What are the most common warehouse problems that increase slips and falls?

by
Emma Percy
| Jan 21, 2020

The first step on the path to a sound fall protection plan is to identify problem areas within your warehouse that need attention. This requires a thorough walk through of your facility and a strong working knowledge of OSHA's current fall protection standards. Below are eight of the most common warehouse problems that can lead to slips and falls.

 

1) UNSECURED LOADING DOCKS 

Roughly one out of every four warehouse injuries takes place on a loading dock. The majority of these injuries occur when workers or delivery personnel fall from the loading dock while they are loading and unloading goods. Falls also may result as delivery trucks make a premature departure from the loading dock area. 

 

2) CROWDED WAREHOUSE AISLES

Failure to adhere to safety standards due to excessive inventory or crowded warehouse aisles can put your employees at increased risk for trips and falls. Additionally, your organization could face costly fines for failing to properly manage inventory and keep aisles clear. For instance, one New York company was fined over $160,000 for safety violations that included failure to safely stack merchandise and overcrowded aisles. 

 

3) POORLY DESIGNED STAIRWAYS

"The concept of the handrail is basic. If you slip, trip, or begin to fall while descending a staircase, grabbing the handrail can break your fall and save you from serious injury."

Auburn University, Risk Management and Safety Stairways can be extremely hazardous, especially if they are not properly designed or maintained. As you complete your walk through, be sure to carefully inspect your stairways to make sure that they are structurally sound, well-illuminated, and clean. Here are some common problems with stairways that can increase the risk of falls:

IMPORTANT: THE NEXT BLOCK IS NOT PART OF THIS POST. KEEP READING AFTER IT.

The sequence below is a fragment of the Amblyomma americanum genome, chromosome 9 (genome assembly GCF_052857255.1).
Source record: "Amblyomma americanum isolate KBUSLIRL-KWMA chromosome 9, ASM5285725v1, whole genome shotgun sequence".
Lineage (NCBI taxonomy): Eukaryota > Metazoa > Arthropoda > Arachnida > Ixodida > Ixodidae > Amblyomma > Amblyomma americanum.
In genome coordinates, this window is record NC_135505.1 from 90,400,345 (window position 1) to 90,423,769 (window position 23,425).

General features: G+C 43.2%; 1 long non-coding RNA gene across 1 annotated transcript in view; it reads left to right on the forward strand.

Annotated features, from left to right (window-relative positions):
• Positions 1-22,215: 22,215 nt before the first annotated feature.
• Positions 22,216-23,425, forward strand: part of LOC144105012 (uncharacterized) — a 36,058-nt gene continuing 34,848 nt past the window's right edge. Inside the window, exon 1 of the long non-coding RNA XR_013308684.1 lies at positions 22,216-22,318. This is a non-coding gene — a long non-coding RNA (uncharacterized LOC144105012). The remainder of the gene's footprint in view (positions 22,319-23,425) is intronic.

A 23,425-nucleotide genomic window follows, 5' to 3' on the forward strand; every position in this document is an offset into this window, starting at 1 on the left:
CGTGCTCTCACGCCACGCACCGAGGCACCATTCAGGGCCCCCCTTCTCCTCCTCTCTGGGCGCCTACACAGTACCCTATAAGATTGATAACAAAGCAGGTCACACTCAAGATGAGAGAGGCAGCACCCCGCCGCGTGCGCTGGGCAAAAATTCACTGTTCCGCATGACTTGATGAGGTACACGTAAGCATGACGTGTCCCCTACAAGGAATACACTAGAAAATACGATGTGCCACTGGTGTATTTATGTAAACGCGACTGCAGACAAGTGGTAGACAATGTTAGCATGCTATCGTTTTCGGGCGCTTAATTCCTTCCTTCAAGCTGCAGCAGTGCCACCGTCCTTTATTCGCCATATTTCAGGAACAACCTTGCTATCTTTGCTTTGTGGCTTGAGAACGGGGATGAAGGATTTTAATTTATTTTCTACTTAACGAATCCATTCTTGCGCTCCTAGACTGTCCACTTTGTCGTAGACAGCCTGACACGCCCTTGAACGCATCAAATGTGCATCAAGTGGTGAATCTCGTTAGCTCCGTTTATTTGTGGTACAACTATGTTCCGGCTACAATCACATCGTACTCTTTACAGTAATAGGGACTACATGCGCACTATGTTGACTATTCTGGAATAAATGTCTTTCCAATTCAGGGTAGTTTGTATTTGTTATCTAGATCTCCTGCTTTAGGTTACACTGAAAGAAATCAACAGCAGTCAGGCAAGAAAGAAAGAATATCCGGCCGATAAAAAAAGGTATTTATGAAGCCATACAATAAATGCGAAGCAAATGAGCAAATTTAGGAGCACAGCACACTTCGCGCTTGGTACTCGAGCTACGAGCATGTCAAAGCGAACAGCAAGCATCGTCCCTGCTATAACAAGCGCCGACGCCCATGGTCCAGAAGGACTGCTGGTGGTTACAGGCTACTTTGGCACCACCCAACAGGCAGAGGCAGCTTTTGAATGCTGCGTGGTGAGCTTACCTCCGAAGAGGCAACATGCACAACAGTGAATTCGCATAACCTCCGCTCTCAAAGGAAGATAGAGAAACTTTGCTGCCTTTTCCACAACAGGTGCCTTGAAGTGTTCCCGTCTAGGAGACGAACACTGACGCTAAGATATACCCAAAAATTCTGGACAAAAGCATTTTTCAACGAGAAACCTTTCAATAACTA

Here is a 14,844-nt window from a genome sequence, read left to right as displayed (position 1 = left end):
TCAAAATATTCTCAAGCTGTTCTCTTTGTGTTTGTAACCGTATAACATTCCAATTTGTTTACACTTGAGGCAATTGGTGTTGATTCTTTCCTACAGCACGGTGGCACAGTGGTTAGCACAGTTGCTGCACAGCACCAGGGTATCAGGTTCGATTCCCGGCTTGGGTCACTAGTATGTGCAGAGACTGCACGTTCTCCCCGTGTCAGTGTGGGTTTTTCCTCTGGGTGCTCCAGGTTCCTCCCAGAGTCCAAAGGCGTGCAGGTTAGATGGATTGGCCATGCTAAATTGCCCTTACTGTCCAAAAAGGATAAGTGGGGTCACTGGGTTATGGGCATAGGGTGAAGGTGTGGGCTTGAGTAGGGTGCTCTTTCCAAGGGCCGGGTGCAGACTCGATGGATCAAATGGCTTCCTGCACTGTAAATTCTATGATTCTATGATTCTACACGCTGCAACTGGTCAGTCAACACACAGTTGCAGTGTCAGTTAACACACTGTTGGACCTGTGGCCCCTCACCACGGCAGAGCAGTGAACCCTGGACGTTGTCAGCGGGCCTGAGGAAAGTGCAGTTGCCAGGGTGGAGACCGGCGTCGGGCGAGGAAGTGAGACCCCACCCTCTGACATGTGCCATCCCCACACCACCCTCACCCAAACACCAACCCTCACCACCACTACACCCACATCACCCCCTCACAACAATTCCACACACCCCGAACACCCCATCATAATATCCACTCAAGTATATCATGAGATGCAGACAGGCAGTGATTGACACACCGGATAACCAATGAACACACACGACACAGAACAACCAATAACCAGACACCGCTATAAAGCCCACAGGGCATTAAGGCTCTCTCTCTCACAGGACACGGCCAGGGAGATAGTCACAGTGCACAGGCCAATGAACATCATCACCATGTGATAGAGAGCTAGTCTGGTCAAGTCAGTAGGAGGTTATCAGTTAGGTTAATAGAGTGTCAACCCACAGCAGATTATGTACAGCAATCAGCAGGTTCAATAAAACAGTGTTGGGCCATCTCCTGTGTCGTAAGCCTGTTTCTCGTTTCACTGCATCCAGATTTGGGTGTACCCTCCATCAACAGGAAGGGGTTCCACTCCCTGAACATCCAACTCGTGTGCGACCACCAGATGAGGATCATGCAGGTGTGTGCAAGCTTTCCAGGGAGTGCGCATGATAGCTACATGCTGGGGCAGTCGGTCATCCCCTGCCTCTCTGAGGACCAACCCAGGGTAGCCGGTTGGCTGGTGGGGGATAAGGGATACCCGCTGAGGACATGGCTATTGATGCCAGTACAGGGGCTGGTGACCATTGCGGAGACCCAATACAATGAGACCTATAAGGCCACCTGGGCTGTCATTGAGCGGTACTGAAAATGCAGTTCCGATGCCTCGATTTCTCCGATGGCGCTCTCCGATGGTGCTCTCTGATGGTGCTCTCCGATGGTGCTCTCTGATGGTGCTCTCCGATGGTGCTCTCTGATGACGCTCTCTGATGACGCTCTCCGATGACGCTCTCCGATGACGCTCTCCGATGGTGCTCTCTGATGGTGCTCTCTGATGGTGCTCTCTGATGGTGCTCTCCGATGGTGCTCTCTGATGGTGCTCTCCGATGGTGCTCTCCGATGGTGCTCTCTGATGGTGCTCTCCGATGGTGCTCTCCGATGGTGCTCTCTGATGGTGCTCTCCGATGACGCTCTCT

- Stairs with loose or missing handrails

- Dark stairwells

- Improperly sized riser height

- Missing or loose stair treads

- Debris or moisture on stairs

- Stairways without doors or signage

4) UNPROTECTED SKYLIGHTS AND PLATFORM HOLES 

Platform holes, floor holes, and skylights are all fall danger zones for employees. OSHA cautions against the use of double chains as a means of protecting employees from falls at hole entrances. Entrances to ladder-ways must also be properly secured to protect workers from falls. OSHA suggests a self-closing gate as a proper means of preventing workers from falling.

 

5) ELEVATION DIFFERENCES WITHOUT THE PROPER ACCESS

Safety managers and engineers are responsible for protecting their employees from falls due to elevation differences. OSHA states that employers "must provide a stairway or ladder at all worker points of access when there is a break in elevation of 19 inches (48 cm) or more and no ramp, runway, embankment or personnel hoist is available." Facilities with elevation differences that lack proper access put employees at increased risk for falls and are subject to penalties. 

 

6) CROWDED MEZZANINES

"Fall-related accidents also are an ever-present danger in elevated work areas such as mezzanines. Additionally, an increasing number of plants and warehouses have pit areas that workers can fall into if they are not guarded properly."

Andy Olson, EHS Today 

Businesses that are bursting at the seams sometimes use mezzanines to store equipment, products, files, and tools. This practice alone will not jeopardize employee safety. However, if mezzanines are overloaded with products and equipment, workers will be more likely to trip and fall from a mezzanine - especially if there are no safety gates or guardrails around the mezzanine.

 

7) MOISTURE AND SPILLAGE ON WAREHOUSE FLOORS

Workplace falls are not always the result of an employee tripping or plummeting from one level to a lower level. They are sometimes caused when moisture or debris accumulates on the floor. This is especially likely to happen during inclement weather when employees, delivery personnel, and visitors track water and snow indoors. 

 

8) POORLY TRAINED EMPLOYEES  

Employees who lack proper safety training create an unsafe work environment for co-workers and visitors. They also put their own lives at risk when they fail to wear the correct personal protective equipment or fail to follow safety procedures.

 

Learn more about how you can address these hazards here

 

 

 

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